Hopes to slash emissions using nuclear energy are being dashed by U.S. regulators.
For anyone hoping to reboot the nuclear power sector as a source of zero-carbon energy in the age of climate change, the news has not been good. On Feb. 28, the staff of the U.S. Nuclear Regulatory Commission (NRC) forwarded a proposed licensing framework for next-generation reactors to the agency’s five politically appointed commissioners. That proposal came little more than a year after the NRC summarily rejected Oklo Power’s license application for its Aurora reactor. The application was the first attempt to obtain a license to operate an advanced nuclear reactor in the United States.
The new rules, mandated by the U.S. Congress, were supposed to provide a modern, streamlined licensing process for the new small reactors in advanced stages of development by multiple U.S. and international companies. Instead, the NRC staff simply cut and pasted the existing rules for large conventional reactors into a mammoth 1,200-page regulation for new reactor types.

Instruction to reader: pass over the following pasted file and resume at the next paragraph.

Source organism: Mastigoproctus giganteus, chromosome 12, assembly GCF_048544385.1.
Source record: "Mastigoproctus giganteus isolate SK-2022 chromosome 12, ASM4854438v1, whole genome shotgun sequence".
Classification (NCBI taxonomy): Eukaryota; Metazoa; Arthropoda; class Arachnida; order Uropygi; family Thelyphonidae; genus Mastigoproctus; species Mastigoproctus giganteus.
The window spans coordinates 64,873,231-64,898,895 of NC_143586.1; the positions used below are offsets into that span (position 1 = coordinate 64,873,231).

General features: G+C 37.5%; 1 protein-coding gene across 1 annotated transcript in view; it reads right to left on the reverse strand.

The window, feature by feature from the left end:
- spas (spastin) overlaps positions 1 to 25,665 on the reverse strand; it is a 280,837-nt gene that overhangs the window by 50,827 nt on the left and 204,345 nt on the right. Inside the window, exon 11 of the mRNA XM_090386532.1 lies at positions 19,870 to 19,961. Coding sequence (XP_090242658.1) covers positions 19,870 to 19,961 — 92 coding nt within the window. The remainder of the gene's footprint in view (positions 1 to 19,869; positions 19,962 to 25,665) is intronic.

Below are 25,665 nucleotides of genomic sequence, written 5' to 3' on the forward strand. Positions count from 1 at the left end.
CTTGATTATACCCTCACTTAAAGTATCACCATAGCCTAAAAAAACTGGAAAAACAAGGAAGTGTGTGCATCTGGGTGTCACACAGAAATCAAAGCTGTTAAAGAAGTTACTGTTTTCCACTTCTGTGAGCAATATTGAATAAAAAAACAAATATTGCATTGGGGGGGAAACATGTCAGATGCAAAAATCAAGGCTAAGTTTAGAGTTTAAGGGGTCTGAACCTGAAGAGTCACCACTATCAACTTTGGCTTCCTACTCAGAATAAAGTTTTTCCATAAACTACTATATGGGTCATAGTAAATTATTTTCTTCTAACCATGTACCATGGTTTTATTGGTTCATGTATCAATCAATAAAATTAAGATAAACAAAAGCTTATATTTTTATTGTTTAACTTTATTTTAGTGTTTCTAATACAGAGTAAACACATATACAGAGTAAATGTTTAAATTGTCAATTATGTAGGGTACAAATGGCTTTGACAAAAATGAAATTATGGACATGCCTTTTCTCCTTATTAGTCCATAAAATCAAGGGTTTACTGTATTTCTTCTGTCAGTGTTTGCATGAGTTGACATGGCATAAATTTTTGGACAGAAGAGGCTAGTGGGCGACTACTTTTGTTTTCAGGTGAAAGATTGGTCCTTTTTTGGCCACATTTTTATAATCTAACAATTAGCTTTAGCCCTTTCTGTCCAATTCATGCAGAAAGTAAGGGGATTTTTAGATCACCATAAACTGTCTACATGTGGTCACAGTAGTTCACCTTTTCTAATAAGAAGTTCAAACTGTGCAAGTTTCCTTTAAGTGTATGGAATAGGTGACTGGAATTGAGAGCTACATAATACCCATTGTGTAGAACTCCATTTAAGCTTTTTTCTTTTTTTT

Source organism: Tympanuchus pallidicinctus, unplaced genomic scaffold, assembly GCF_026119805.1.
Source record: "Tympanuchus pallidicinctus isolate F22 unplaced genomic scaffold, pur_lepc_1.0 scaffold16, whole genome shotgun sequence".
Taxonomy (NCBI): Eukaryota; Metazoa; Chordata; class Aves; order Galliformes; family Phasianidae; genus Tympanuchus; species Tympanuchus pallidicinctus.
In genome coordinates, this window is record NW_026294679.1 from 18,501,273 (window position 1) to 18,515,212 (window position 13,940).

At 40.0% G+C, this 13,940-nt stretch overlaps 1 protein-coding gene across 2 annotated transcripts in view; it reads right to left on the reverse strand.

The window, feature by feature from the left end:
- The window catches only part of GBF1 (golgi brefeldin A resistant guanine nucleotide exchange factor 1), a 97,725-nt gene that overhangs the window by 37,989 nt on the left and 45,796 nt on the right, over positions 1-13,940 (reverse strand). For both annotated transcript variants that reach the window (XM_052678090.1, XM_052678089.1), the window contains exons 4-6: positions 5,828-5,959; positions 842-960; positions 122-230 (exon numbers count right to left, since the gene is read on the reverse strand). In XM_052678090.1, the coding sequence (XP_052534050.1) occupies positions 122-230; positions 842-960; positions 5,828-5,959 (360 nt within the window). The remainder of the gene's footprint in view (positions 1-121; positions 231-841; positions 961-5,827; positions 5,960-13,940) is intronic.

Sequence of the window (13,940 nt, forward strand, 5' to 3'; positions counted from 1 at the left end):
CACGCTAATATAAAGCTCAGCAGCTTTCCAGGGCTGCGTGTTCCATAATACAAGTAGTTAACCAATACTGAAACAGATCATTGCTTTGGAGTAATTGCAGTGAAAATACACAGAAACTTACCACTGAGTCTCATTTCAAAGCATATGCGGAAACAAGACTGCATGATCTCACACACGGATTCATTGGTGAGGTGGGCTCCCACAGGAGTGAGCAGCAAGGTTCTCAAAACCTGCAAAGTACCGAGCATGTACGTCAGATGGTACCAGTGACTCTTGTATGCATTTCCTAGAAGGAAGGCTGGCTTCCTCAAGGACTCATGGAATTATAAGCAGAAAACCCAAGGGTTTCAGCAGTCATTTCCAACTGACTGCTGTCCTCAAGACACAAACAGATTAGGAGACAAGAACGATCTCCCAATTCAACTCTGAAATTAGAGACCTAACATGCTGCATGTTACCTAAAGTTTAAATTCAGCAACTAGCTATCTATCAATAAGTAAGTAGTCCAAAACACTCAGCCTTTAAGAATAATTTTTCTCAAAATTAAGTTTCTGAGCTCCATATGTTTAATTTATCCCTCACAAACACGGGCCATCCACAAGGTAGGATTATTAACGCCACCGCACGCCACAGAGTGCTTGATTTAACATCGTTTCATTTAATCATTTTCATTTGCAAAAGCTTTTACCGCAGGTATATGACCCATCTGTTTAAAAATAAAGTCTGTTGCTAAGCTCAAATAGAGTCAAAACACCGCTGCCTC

These developments are a shock for anyone counting on a nuclear revival to cut climate emissions. Absent substantial regulatory reform, the future of nuclear energy in the United States will look very much like the past.
Licensing of advanced reactors will proceed in much the same way it has for conventional reactors for decades: slowly, expensively, and with an excess of precaution so extreme that observers have long quipped that the NRC’s view of nuclear safety is that the safest reactor is one that will never be built.
For the rest of this article: https://foreignpolicy.com/2023/04/08/nuclear-power-energy-net-zero-emissions-nrc-regulation-climate-change/